On the highway going southwest from Tulsa, Oklahoma a cream green colored station wagon carried three passengers. They were lined up shoulder to shoulder in the front seat. A man named Roger drove, his brother Harold sat on the other end in the passenger's seat, while Roger's wife Verna sat in the middle. The traffic wasn't too bad on that sunny summer Sunday afternoon in between Tulsa and Oklahoma City. Roger was enjoying a nice cup of rum, Verna sipped on a rum and coke, and Harold drank beers to pass the time on the two hour drive.
The three white adults, who were in their early twenties, were driving halfway across the state of Oklahoma in search of a way to get out of their desperate financial troubles. The solution to escaping a life of poverty and a way to get back on the road and out of Oklahoma was a simple one: hold up a restaurant, take all their money, and scram. Each of the three people had a pistol to use in order to intimidate their victims, and if need be, to take care of any loose ends that might come about in the process.
Roger Dale Stafford
Verna Rae Stafford
The trio arrived in Oklahoma City between 6:00 p.m. and 6:30 p.m. on July 16, 1978. They stopped at a convenience store to get more Coke, beer, and cigarettes before driving to a secluded park to prepare for their mission. After parking the car and refreshing their drinks the pistols were passed out. Roger took the Colt .357 Magnum, Harold grabbed a Taurus .38 caliber revolver stolen from a pawn shop in Purcell, and Verna equipped herself with the automatic .22 caliber Lugar pistol that was also stolen from a family outside of Purcell on Interstate 35 a few weeks back. Ammunition was distributed and the three loaded back into the station wagon and resumed their journey south.
Later in her courtroom testimony, Verna would recall pulling into a restaurant parking lot that had a fake brown cow put up in front next to the sign. Verna was describing the Sirloin Stockade on Southwest 74th Street and Pennsylvania Avenue. They parked the station wagon away from the restaurant and watched the last of the patrons walk out of the building, get in their cars and drive home. The sun had set and the lights in the parking lot flicked on, and they waited until the manager walked over and locked the doors.
"Let us go," Roger said as he drove the station wagon behind the dumpsters. Verna loads a couple of boxes that were sitting by the dumpsters into the back of the station wagon. "Come on, let us go, Verna!" Roger shouted in a whisper to his wife. Roger and Harold had their guns drawn, Verna carried her weapon in her waistband. They advanced to the door where Roger knocked. After a minute a timid and middle-aged Hispanic man came up to the door.
"We are closed," Louis Zacharias said to the dingy trio standing outside, "go home." Roger then tapped on the glass window of the door with the muzzle of the .357 magnum. Zacharias out of fear for his life unlocked the door and let the thieves into the restaurant. They told him to take them to the cash registers and to bring in all of the employees. Zacharias complied. He led them to the registers and brought in the employees. The registers were opened but they had already been emptied out.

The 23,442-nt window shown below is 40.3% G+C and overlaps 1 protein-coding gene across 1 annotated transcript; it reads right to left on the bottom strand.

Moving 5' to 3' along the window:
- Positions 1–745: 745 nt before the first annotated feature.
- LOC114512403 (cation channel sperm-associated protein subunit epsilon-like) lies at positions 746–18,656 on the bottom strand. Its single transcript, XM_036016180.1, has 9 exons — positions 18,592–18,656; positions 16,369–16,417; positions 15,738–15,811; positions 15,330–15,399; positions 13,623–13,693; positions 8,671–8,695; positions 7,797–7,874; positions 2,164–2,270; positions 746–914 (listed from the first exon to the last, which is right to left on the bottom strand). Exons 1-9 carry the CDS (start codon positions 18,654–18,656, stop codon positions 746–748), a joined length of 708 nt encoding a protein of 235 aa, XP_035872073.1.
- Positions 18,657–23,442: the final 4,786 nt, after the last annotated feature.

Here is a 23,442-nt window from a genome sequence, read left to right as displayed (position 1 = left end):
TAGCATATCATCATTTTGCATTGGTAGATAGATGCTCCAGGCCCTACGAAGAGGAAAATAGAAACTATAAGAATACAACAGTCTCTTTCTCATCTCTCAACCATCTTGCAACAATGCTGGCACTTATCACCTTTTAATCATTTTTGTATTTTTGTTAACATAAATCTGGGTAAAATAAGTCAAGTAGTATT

"Where is the money?" Roger snapped at the manager. Zacharias stuttered, he was now staring down the barrel of a pistol.
"Sometimes restaurants will take the cash into a safe after closing," Verna interjected, "they keep it there until they deposit it in the bank."
"Okay," Roger said, "take us to the back office." Louis Zacharias led Roger into the back office. "Stay with the employees, bring them to the back." Verna and Harold kept watch over the five staff members, assuring them that they would not be hurt as long as they followed along.
Verna heard a loud crash and some shouting from the office, then saw Roger and Louis come out. Roger was carrying the money bag and handed it to Verna.
"How could you people take money from hard working people like us?" Zacharias taunted Roger. "I cannot believe people like you, taking money that is not yours and spending it without a thought," Louis continued as Roger started pushing the six workers into the freezer. "You will not get away with this, they will catch you," Louis said, "I am so sick of people like you." Roger became furious.
"Everybody get in the freezer and sit on the ground!" Roger commanded the group of people. "No talking! No one is going to get hurt!" Roger's frustration mounted into a rage. His face became red and he brandished the pistol in the manager's face.
"No one was supposed to get hurt," Harold said to Roger.
"They are going to get what they deserve," Roger snapped, "don't be a chicken shit and a coward!" Harold turned around and raised his gun into the freezer. Roger pulled the trigger and the 56-year-old janitor Isaac Freeman fell to the floor. Roger pulled the trigger again and killed the 43-year-old assistant manager, Louis Zacharias. Harold fired several bursts into the freezer. Roger and Harold stepped into the freezer shooting round after round. 16-year-old David Salsman, 17-year-old Anthony Tew, 17-year-old David Lindsey, and 16-year-old Terri Horst. All cut down in horror and terror by the rage and malice of Roger Dale Stafford and Harold Stafford.
Picture of the jury trial transcript of Verna's testimony in 1979.
Verna went into shock. The loud blasts of the pistols and the screams of the six victims were too much for her. She tried to walk away from the cooler when Roger came up to her and grabbed her arm.
"Now it is time for you to be a part of us," Roger said as he put the .357 magnum in her right hand. She resisted, but he pulled her into the doorway of the freezer and stood her in front of the crowded room. She could not do it, she did not want to kill anybody. Roger put his hand over her hand, placed his finger on her trigger finger and squeezed. The sound of the gun firing made her ears start ringing. Roger bent over the body of Zacharias and searched the pockets. Verna rushed out of the restaurant through the back door. She nearly ran into an electrical utility box that was outside. She frantically searched for the station wagon, once she found it she got in the back seat. Roger and Harold were in the front seat. Roger put the car into gear and sped off into the night.